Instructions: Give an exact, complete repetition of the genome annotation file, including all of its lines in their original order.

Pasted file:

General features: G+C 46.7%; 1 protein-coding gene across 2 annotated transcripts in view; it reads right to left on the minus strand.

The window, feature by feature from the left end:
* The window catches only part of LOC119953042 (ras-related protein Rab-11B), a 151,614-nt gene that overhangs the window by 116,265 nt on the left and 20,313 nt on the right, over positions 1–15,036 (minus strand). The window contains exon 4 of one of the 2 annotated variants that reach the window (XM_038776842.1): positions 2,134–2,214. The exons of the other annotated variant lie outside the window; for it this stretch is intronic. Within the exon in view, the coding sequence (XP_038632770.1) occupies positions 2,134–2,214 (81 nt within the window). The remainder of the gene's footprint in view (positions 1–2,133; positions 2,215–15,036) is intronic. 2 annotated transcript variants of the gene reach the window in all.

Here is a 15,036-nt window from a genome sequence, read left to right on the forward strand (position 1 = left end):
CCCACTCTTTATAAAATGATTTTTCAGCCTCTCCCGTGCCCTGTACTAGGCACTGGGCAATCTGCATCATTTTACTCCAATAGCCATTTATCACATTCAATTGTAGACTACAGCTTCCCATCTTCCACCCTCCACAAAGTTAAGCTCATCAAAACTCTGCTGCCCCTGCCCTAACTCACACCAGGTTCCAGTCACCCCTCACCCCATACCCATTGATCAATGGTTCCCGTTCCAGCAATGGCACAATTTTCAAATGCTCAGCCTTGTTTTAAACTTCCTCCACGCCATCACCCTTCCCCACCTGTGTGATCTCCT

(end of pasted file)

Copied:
General features: G+C 46.7%; 1 protein-coding gene across 2 annotated transcripts in view; it reads right to left on the minus strand.

The window, feature by feature from the left end:
* The window catches only part of LOC119953042 (ras-related protein Rab-11B), a 151,614-nt gene that overhangs the window by 116,265 nt on the left and 20,313 nt on the right, over positions 1–15,036 (minus strand). The window contains exon 4 of one of the 2 annotated variants that reach the window (XM_038776842.1): positions 2,134–2,214. The exons of the other annotated variant lie outside the window; for it this stretch is intronic. Within the exon in view, the coding sequence (XP_038632770.1) occupies positions 2,134–2,214 (81 nt within the window). The remainder of the gene's footprint in view (positions 1–2,133; positions 2,215–15,036) is intronic. 2 annotated transcript variants of the gene reach the window in all.

Here is a 15,036-nt window from a genome sequence, read left to right on the forward strand (position 1 = left end):
CCCACTCTTTATAAAATGATTTTTCAGCCTCTCCCGTGCCCTGTACTAGGCACTGGGCAATCTGCATCATTTTACTCCAATAGCCATTTATCACATTCAATTGTAGACTACAGCTTCCCATCTTCCACCCTCCACAAAGTTAAGCTCATCAAAACTCTGCTGCCCCTGCCCTAACTCACACCAGGTTCCAGTCACCCCTCACCCCATACCCATTGATCAATGGTTCCCGTTCCAGCAATGGCACAATTTTCAAATGCTCAGCCTTGTTTTAAACTTCCTCCACGCCATCACCCTTCCCCACCTGTGTGATCTCCT